Inside my dress pocket, I had the best thing for show and tell. In 1964, I was new at Pleasant View Elementary, and having started in October instead of September, I was an outsider. My kindergarten classmates were going to be impressed. The popular girls would envy me and ask me to jump rope with them during recess. The cute boys would elbow each other and try to sit by me at snack time. My pretty teacher, with bouncing brown hair that flipped up in a long continuous curl around her neck, would look at me with approval.

“Vickie,” the teacher said, “it’s your turn.”

I snapped out of my daydream, rose from the floor, and stood next to the teacher who sat in a chair. My dress was clean, my saddle shoes were polished, and my unruly hair was combed into pigtails. It was my moment. I slipped my hand into my pocket.

“I brought a balloon,” I said. “Each one comes in its own wrapper.” My classmates leaned forward. My teacher turned toward me for a better view. I opened the package and pulled out the balloon.

“Let me see that,” my teacher said. Her hand clutched the balloon and its wrapper. She told me to sit down then called on the next student.

My face burned. At five and a half years old, I had enough sense to know I had done something wrong. But what? I wanted to ask for my balloon back, but I didn’t dare.

Me, circa kindergarten

After show and tell, I saw my teacher on the phone and heard her say my name. I was in trouble, but I didn’t know why. Too embarrassed to ask her what I had done wrong, I waited for a punishment, which in my imagination grew in magnitude as the afternoon dragged on. My graham crackers and milk didn’t sit well in my stomach, and naptime wasn’t restful. Usually, I rode the bus home, but at the end of the day, my teacher told me my mother would pick me up. My classmates left without me.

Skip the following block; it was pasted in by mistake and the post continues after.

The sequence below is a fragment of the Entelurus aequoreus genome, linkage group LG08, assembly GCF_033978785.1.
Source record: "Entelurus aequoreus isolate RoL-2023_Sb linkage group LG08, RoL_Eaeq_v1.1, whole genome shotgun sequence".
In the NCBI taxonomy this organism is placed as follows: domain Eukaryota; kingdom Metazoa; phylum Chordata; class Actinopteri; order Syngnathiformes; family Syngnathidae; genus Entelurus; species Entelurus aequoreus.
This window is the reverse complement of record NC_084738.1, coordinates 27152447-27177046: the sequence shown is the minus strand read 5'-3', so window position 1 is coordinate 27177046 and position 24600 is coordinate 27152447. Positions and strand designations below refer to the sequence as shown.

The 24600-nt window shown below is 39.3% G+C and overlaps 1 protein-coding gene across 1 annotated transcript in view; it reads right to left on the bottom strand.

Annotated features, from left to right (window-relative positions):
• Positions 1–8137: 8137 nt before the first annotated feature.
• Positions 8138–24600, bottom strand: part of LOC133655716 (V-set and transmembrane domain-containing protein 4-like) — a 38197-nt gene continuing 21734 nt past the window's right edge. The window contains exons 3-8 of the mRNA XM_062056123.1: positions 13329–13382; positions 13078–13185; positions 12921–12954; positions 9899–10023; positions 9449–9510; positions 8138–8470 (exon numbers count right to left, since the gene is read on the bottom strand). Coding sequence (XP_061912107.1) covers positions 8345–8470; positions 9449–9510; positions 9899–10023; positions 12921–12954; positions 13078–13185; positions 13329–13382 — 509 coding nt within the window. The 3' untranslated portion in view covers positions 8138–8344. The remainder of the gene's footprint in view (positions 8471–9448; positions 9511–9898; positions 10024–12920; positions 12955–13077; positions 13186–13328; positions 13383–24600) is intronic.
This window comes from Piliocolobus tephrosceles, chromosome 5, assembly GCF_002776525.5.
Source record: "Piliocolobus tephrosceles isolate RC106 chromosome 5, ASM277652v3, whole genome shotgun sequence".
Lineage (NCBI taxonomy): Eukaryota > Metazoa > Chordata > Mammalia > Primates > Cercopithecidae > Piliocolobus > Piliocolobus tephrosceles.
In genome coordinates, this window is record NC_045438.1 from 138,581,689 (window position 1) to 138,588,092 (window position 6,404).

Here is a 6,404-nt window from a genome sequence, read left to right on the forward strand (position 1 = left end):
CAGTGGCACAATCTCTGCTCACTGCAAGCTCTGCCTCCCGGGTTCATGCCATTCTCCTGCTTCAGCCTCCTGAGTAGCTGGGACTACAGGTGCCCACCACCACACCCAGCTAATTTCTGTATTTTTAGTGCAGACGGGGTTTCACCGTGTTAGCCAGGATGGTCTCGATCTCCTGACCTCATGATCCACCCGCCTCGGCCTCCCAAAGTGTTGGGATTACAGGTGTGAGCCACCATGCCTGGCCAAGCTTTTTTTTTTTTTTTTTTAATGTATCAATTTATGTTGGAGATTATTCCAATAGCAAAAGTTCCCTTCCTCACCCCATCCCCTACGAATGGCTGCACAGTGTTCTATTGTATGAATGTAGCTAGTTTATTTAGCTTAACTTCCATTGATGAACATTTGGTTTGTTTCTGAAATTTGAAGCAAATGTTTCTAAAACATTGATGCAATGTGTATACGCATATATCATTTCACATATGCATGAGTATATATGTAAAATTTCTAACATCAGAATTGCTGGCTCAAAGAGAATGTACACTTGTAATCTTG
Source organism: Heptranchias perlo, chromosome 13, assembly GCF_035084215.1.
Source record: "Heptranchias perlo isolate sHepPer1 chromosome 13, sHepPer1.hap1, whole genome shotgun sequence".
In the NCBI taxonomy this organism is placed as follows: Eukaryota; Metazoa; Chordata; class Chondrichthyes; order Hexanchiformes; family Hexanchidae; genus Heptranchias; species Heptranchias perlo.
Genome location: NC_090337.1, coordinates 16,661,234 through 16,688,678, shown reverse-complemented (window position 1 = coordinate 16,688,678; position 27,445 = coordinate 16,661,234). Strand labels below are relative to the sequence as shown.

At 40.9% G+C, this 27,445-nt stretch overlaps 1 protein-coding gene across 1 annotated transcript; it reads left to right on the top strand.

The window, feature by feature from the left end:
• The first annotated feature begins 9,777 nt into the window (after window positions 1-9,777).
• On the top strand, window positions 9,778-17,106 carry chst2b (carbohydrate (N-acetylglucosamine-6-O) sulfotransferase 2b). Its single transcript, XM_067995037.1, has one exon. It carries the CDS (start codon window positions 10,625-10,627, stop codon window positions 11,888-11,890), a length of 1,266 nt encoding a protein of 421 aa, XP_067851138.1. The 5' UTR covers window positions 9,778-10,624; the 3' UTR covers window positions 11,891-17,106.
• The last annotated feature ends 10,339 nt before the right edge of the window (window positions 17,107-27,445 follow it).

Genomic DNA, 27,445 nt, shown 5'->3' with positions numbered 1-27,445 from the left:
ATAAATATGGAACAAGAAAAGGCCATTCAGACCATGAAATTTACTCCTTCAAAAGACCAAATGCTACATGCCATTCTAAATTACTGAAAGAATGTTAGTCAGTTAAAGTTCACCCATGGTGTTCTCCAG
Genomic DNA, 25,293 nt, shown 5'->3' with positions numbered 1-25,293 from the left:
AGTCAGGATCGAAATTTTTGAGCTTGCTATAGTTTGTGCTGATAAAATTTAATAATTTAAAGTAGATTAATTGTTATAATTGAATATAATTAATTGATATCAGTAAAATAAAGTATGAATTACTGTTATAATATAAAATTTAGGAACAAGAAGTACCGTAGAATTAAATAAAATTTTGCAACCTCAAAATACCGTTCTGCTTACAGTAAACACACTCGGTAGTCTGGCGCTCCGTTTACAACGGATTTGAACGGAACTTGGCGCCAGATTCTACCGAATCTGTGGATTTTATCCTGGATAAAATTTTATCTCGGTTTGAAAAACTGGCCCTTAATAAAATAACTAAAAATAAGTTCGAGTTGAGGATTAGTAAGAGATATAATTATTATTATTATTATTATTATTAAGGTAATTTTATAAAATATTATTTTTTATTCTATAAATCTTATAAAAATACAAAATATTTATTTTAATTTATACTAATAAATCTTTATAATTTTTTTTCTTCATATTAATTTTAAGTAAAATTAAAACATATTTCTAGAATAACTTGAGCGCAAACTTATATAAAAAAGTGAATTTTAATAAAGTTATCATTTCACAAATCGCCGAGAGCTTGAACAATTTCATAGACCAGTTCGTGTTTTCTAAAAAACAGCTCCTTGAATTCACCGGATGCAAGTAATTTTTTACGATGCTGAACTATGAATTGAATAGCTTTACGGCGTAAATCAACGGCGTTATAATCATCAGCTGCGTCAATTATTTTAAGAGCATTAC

Mom arrived shortly after the buses rolled away. The teacher invited her to sit in the chair next to her desk but told me to wait in the hallway. They would talk about me, find me guilty—of what I didn’t know—and punish me forever. It had to be bad, very bad, but they didn’t talk long.

“Where did you get the balloon?” Mom asked after we got in the car.

“From your dresser.” Lying would’ve made it worse. My mother always seemed to know the answers to the questions she asked me.

“Don’t go in my dresser again. Or your dad’s dresser. Understand?”

I nodded in agreement. That was it. Not a word about punishment. No “wait until your father gets home.” This confused me because Mom had been called to school. My classmates said nothing about my show-and-tell offering either, and my dreams of popularity remained buried in the playground sandbox.